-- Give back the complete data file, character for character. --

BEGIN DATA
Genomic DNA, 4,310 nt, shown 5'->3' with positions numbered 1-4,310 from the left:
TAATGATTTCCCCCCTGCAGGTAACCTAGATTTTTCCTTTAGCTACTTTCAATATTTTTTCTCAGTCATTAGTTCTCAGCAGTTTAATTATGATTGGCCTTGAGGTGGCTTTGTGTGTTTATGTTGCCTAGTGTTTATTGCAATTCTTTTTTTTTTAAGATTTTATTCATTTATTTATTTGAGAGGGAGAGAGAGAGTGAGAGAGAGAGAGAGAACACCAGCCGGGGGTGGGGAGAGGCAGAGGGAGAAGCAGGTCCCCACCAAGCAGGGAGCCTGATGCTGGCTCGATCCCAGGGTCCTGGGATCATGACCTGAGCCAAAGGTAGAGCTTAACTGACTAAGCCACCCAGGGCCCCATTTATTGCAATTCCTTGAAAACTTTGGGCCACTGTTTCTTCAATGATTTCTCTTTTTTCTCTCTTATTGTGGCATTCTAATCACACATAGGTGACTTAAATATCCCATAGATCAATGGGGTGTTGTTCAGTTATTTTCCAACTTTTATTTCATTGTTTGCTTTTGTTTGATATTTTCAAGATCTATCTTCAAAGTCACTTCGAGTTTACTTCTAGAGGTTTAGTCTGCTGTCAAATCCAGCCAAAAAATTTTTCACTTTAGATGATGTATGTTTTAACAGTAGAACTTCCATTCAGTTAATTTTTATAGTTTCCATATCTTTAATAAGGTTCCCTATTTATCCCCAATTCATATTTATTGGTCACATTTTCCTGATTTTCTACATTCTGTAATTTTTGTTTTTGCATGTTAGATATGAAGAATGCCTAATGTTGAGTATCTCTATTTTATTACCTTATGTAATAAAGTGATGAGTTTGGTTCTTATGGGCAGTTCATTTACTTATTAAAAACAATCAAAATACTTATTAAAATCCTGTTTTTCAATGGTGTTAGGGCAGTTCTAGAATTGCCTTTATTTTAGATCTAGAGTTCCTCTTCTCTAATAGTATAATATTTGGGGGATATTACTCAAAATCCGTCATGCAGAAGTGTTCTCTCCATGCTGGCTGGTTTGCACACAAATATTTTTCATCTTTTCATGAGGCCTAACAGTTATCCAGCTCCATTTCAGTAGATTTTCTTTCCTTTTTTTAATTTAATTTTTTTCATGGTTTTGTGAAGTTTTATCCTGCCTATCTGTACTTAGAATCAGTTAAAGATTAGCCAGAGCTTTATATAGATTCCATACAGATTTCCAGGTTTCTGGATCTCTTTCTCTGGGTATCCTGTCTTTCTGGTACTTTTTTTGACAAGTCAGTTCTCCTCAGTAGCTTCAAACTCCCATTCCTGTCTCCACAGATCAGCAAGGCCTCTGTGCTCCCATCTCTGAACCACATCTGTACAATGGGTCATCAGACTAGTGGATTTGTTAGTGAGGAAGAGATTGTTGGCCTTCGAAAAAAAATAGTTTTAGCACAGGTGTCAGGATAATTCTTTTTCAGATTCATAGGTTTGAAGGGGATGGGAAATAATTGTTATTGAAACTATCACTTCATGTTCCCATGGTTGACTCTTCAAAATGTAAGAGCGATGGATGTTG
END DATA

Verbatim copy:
Genomic DNA, 4,310 nt, shown 5'->3' with positions numbered 1-4,310 from the left:
TAATGATTTCCCCCCTGCAGGTAACCTAGATTTTTCCTTTAGCTACTTTCAATATTTTTTCTCAGTCATTAGTTCTCAGCAGTTTAATTATGATTGGCCTTGAGGTGGCTTTGTGTGTTTATGTTGCCTAGTGTTTATTGCAATTCTTTTTTTTTTAAGATTTTATTCATTTATTTATTTGAGAGGGAGAGAGAGAGTGAGAGAGAGAGAGAGAACACCAGCCGGGGGTGGGGAGAGGCAGAGGGAGAAGCAGGTCCCCACCAAGCAGGGAGCCTGATGCTGGCTCGATCCCAGGGTCCTGGGATCATGACCTGAGCCAAAGGTAGAGCTTAACTGACTAAGCCACCCAGGGCCCCATTTATTGCAATTCCTTGAAAACTTTGGGCCACTGTTTCTTCAATGATTTCTCTTTTTTCTCTCTTATTGTGGCATTCTAATCACACATAGGTGACTTAAATATCCCATAGATCAATGGGGTGTTGTTCAGTTATTTTCCAACTTTTATTTCATTGTTTGCTTTTGTTTGATATTTTCAAGATCTATCTTCAAAGTCACTTCGAGTTTACTTCTAGAGGTTTAGTCTGCTGTCAAATCCAGCCAAAAAATTTTTCACTTTAGATGATGTATGTTTTAACAGTAGAACTTCCATTCAGTTAATTTTTATAGTTTCCATATCTTTAATAAGGTTCCCTATTTATCCCCAATTCATATTTATTGGTCACATTTTCCTGATTTTCTACATTCTGTAATTTTTGTTTTTGCATGTTAGATATGAAGAATGCCTAATGTTGAGTATCTCTATTTTATTACCTTATGTAATAAAGTGATGAGTTTGGTTCTTATGGGCAGTTCATTTACTTATTAAAAACAATCAAAATACTTATTAAAATCCTGTTTTTCAATGGTGTTAGGGCAGTTCTAGAATTGCCTTTATTTTAGATCTAGAGTTCCTCTTCTCTAATAGTATAATATTTGGGGGATATTACTCAAAATCCGTCATGCAGAAGTGTTCTCTCCATGCTGGCTGGTTTGCACACAAATATTTTTCATCTTTTCATGAGGCCTAACAGTTATCCAGCTCCATTTCAGTAGATTTTCTTTCCTTTTTTTAATTTAATTTTTTTCATGGTTTTGTGAAGTTTTATCCTGCCTATCTGTACTTAGAATCAGTTAAAGATTAGCCAGAGCTTTATATAGATTCCATACAGATTTCCAGGTTTCTGGATCTCTTTCTCTGGGTATCCTGTCTTTCTGGTACTTTTTTTGACAAGTCAGTTCTCCTCAGTAGCTTCAAACTCCCATTCCTGTCTCCACAGATCAGCAAGGCCTCTGTGCTCCCATCTCTGAACCACATCTGTACAATGGGTCATCAGACTAGTGGATTTGTTAGTGAGGAAGAGATTGTTGGCCTTCGAAAAAAAATAGTTTTAGCACAGGTGTCAGGATAATTCTTTTTCAGATTCATAGGTTTGAAGGGGATGGGAAATAATTGTTATTGAAACTATCACTTCATGTTCCCATGGTTGACTCTTCAAAATGTAAGAGCGATGGATGTTG